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It was nearly dark by the time we emerged from the Salt Cathedral and we ended up staying at a truck parking area for the night. As we began pumping the jack to lift the roof on the Alaskan, only the smallest amount of pumping action actually lifted the roof and took nearly 100 pumps to raise the roof. We had a problem. Normally, it should take about 30-40 pumps to raise the roof so we knew it was time to replace some O-rings on the jack which creates a complete mess as hydraulic fluid ends up getting everywhere. In the morning, I decided to try to replace just one O-ring that is easily accessible and doesn’t require removing the entire pump and we lucked out. After replacing just one O-ring, the jack worked as it should and only took about fifteen minutes to fix. Now, with the camper back in good operating order, we set out to try our luck driving through the heart of Bogota during rush hour!

Bogota has a population of nearly seven million people. It is seemingly more spread out than other large cities we had driven through in Central America but some areas were just as densely populated. We couldn’t come up with a good plan for visiting the city and many places we found on iOverlander suggested that parking in the city for the night may be dangerous so we ended up just driving through on our way to some waterfalls located on the south end of the city. Traffic was very backed up and the manual transmission was a pain to drive in stop and go traffic, but we emerged on the south end of Bogota two hours after leaving Zipaquira and arrived to see Tequendama Falls.

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Tequendama Falls may be the largest and most beautiful falls we had seen to this point. As we arrived at the falls, the rolling hills essentially fell off several hundred feet and the road skirted right along the edge of essentially negative drop off areas. We thought the road could give way any second and were happy to find more stable looking roads just ahead of us. The one thing that is difficult to see from the photos is that the water is nearly black and foam fills the river above and below the falls due to heavy pollution from Bogota. The smell from the water was very noticeable as we drove to the falls and as we looked at it from a distance. We hope the City of Bogota does its part in restoring the cleanliness of the beautiful river and falls, but it certainly has a long ways to go before that will happen.

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We left Tequendama Falls and began driving a south westerly direction towards a small highway that would eventually take us to the north and, eventually, north west towards Medellin. The small country roads slowly meandered along the mountainside through small town after small town. The views from our perch on the mountainside were incredible as the enormous valley below was nearly 3,000 feet lower and nearly 30 miles across. We began a steep descent down a road that was quickly becoming overgrown with vegetation which we discovered was due to the bridge being closed to all traffic except motorcycles. The motorcyclists behind us stopped and asked where we were going and showed us a different route in order to avoid driving back through Bogota. We thanked them for their help, turned around and began driving further southwest towards Girardot. As we arrived in Girardot, we were feeling a little tired having been driving for five hours but only covering 75 miles since leaving Zipaquira. We located a camp spot and began driving due north only to find that the entire road, from Girardot to Honda (30 miles) was under construction. Many times we had to wait for 30 minutes or more. As the sun began to set, the construction workers began heading home allowing us to drive right through six or so additional places where we would have been stopped during the daytime.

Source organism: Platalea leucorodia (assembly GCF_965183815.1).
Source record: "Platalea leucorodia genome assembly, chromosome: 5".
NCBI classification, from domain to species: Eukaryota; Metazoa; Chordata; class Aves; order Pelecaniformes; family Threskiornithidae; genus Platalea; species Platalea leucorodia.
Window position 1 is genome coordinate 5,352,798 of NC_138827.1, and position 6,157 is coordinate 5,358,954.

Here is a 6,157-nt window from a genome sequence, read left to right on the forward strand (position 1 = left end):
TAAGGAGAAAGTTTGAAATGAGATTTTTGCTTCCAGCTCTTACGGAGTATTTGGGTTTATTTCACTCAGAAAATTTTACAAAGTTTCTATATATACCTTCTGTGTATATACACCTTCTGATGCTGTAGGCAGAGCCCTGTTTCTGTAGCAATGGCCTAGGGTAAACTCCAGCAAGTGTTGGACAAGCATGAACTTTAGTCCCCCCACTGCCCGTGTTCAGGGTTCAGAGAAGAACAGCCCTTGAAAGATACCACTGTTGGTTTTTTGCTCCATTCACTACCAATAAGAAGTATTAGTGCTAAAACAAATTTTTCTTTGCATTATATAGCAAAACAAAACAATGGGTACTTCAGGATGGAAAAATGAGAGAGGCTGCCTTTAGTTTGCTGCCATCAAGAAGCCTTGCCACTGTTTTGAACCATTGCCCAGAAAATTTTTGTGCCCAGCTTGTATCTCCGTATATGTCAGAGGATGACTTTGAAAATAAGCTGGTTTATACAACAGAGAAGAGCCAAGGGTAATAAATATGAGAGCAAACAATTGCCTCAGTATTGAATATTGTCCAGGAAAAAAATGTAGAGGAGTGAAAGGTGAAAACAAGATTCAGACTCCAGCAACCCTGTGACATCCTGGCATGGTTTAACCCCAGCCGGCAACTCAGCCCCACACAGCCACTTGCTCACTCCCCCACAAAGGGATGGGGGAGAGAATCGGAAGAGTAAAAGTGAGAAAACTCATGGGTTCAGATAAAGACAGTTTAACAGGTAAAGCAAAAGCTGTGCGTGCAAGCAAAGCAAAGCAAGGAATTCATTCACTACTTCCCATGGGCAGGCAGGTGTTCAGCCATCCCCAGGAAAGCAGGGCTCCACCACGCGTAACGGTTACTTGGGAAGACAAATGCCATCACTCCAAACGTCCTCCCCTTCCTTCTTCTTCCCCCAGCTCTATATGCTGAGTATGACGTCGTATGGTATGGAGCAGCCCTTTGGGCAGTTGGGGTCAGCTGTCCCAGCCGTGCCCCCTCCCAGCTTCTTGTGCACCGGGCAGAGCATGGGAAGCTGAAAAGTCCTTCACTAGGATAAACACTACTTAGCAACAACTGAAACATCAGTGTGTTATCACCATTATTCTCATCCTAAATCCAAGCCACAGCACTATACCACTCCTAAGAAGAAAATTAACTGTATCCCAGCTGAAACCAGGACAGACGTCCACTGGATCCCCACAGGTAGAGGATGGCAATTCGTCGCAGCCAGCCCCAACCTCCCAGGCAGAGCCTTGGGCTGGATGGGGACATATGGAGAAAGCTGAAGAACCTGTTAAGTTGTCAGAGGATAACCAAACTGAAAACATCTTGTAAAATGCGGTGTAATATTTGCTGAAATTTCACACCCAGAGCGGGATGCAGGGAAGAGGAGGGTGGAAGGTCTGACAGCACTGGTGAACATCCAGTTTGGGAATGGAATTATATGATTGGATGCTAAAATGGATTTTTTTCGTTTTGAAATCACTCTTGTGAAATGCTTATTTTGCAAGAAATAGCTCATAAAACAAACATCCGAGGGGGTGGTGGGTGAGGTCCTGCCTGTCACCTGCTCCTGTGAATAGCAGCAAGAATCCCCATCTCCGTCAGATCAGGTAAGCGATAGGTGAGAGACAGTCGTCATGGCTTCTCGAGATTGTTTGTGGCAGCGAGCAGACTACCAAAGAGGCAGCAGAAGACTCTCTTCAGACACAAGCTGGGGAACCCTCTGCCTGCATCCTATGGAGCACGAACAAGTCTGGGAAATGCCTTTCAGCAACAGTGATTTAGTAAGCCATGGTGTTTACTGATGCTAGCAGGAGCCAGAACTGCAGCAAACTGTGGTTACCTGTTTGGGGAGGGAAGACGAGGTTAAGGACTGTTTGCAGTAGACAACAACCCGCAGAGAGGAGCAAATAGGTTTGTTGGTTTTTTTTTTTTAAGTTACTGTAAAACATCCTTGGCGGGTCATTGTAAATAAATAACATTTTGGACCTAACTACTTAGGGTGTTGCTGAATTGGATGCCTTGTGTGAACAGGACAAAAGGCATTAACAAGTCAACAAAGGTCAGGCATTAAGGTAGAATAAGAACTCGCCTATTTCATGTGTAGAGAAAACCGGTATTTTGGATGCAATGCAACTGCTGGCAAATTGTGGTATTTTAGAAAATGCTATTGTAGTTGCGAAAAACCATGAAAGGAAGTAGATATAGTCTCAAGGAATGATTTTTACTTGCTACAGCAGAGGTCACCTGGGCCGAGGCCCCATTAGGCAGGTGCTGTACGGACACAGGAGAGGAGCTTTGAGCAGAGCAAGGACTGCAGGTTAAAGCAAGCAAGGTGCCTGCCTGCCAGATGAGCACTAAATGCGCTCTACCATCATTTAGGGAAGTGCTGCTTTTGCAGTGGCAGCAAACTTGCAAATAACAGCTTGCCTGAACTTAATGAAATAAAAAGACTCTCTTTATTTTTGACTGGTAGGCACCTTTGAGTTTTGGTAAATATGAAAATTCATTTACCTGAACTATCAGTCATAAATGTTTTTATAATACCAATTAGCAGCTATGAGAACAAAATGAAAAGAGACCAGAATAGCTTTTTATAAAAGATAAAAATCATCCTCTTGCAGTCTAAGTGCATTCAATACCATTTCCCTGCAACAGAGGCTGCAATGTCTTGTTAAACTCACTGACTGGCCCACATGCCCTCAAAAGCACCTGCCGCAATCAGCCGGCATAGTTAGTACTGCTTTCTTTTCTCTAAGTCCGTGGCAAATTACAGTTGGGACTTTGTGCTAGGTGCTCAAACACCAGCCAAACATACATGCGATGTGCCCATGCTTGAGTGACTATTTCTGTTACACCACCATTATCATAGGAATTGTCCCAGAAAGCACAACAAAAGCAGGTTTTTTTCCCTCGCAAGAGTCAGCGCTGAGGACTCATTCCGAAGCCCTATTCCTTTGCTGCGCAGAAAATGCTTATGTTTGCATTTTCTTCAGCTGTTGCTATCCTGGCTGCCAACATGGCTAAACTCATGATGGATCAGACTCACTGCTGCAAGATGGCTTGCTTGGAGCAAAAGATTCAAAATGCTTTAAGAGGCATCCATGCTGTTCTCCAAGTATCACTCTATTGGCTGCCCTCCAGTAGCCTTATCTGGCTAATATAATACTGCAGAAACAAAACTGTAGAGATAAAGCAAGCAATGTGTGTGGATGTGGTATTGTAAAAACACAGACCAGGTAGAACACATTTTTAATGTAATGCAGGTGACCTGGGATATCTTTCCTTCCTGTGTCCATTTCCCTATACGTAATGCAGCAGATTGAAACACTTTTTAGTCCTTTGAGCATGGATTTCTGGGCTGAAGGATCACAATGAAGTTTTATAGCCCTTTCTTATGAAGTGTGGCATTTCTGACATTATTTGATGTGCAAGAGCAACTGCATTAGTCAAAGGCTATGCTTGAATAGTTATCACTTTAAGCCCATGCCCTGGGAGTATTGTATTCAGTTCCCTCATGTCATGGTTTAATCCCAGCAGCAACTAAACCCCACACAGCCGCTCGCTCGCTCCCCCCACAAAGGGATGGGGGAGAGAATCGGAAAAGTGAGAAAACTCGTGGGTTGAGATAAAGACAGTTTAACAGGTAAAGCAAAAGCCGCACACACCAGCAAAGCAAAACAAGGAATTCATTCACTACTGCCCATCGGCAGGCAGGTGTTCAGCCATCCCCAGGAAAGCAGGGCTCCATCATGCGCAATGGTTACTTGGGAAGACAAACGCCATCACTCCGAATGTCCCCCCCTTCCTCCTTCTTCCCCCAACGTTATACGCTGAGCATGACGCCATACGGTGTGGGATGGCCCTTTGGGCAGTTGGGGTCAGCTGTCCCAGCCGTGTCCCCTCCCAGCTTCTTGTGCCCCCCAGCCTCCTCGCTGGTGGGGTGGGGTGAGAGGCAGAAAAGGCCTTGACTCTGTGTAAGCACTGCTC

In the morning, we continued heading north towards Puerto Triunfo, just east of Medellin. We stopped at Hacienda Napoles which is a theme park located at infamous cocaine drug lord Pablo Escobar’s former estate. The park has dozens of different animal species from Africa imported by Escobar many decades ago and we learned that this area of Colombia has the largest hippo population outside of Africa! After discovering the tickets were only for the waterpark and safari type experience as opposed to a museum, we decided not to visit but we did get a photo of Escobar’s airplane used to smuggle cocaine into the US for his first time.

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These guys were riding on the back of a semi truck protesting something. We couldn’t make out the message on the Colombian flag but it was interesting to see.

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Near Medellin, we stopped at El Penol which is a huge piece of granite that rises straight up out of the ground. Think Devil’s Tower with stairs and micheladas at the top! The stairs leading to the top zig zag 30 times up a natural crack in the rock. Each time we looked over the the edge, we were overcome with a bit of vertigo and we couldn’t help but convince ourselves that the stairs were on the verge of collapsing. Nevertheless, we continued to the top, finally reaching stair number 730 and were rewarded with an incredible view of the lake filling the valley below. The lake looked like a spiderweb as it wrapped around the base of each little hill creating miles and miles of shoreline. Countless vacation homes dotted the hills in the area making it obvious that this is a playground for residents of Medellin. It would have been wonderful if it could have been preserved in its natural state as a national park, but even with the homes and infrastructure, this area is certainly one of the most beautiful places we have ever been.

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The town of Guatape near El Penol was a nice place to explore. It is one of the most colorful towns we have seen in Colombia.


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Following our visit to El Penol, we headed into Medellin which, fifteen years ago, was incredibly unsafe due to gangs, drugs and corruption. We will share our experiences in our next post!